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Life of Agony - A Place Where There's No More Pain

Label: Napalm Records
Format: mp3 download
Released: 2017
Reviewed By: Jack Mangan
Rating: 8.5/10


Life of Agony have always been like the group from around the neighborhood who blows away the competition at the Battle of the Bands. Their 1993 debut, "River Runs Red," turned out to be a minor New York Metal classic, gaining scene attention as a straight-up hard Metal album, even in the heyday of Grunge. Fast forward to 2017 for the release of "A Place Where There's No More Pain," their first studio album since 2005, and their strongest since "River Runs Red" - - maybe even their best.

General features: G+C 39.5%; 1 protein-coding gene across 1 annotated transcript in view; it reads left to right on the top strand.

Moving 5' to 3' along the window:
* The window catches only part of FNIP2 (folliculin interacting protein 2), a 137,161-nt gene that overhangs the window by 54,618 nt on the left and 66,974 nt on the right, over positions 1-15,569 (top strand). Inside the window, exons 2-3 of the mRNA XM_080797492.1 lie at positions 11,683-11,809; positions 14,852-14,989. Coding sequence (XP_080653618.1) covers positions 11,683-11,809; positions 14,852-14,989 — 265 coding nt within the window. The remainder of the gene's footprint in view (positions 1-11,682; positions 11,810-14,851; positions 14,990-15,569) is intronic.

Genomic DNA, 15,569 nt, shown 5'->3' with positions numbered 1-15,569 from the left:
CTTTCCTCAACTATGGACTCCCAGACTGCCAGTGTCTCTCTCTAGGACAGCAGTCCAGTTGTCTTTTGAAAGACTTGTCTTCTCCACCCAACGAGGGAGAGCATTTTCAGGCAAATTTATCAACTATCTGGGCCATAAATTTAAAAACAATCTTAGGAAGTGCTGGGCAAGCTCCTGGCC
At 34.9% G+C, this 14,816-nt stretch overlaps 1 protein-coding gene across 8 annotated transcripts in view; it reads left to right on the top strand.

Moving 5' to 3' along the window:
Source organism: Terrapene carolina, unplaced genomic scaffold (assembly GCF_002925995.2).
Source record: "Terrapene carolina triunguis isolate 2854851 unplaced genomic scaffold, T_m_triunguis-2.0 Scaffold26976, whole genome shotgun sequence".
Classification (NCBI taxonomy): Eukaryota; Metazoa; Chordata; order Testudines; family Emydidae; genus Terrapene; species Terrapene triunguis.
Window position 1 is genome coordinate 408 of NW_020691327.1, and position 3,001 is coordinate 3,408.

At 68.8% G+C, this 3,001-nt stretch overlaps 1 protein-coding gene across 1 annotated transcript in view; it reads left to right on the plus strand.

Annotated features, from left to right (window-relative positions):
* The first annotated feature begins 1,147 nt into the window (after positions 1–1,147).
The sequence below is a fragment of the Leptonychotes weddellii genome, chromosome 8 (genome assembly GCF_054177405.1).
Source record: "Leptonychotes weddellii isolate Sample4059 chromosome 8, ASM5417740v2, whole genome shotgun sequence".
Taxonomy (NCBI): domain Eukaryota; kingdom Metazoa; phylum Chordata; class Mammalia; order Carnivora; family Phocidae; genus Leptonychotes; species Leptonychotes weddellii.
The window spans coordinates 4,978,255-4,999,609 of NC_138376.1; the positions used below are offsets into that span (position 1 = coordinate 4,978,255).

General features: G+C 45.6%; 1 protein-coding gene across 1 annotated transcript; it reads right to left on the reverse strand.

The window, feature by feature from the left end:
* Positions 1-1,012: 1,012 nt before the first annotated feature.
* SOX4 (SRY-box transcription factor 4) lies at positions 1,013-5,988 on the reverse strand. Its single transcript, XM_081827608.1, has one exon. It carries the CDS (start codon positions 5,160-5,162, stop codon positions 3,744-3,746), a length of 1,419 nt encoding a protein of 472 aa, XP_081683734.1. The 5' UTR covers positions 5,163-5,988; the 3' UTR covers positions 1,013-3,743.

A lot has changed for LOA over the years, but a few things have remained the same. The biggest change is that founding vocalist Keith Caputo, whose deep-throated holler had been such a defining trait of their 90s sound (before their brief period without him), is now Mina Caputo. This is their first with Caputo since her gender switch; her current vocal approach is almost unrecognizable from the early days, singing now in a more nasal, gentler tone, entirely absent of the bellow of her prior life. Another new aspect is the streamlined songwriting. Where in the past, they'd occasionally foray into unexpected time changes and would sometimes allow songs to meander, the tracks on "A Place Where There's No More Pain" are lean, tight, streamlined packages. Most importantly, they groove hard, keeping it simple, bringing the blister, and making a statement, with mid to fast hard rock tempos. This is closer to "Weeds" than it is to "Bad Seed." No one's going to be teaching this stuff in music theory classes, but that's OK. At different places, I hear influences of Alice in Chains, Type O Negative's non-Doom stuff, Biohazard, Helmet, as well as callbacks to early LOA. The lyrical themes are still in the same room of sadness, depression, hopelessness - - but this isn't "The Band of Joy;" they're called "Life of Agony." I hope this doesn't become a novelty. Caputo's gender reassignment gives them the unique opportunity to change lead vocalists without actually changing vocalists. Mina's got what it takes to front a strong Metal band; she always did, even she she was a he. With this material, plus the best of their old catalogue, "A Place Where There's No Pain" gives Life of Agony tenure and legacy. Recommended. There are some filler tracks, sure, but lots of excellence. Start with any of the first 3, especially the title track - - or "World Gone Mad," "Bag of Bones," or the heavy emotion piano ballad, "Little Spots of You," that closes out the record.

 

 
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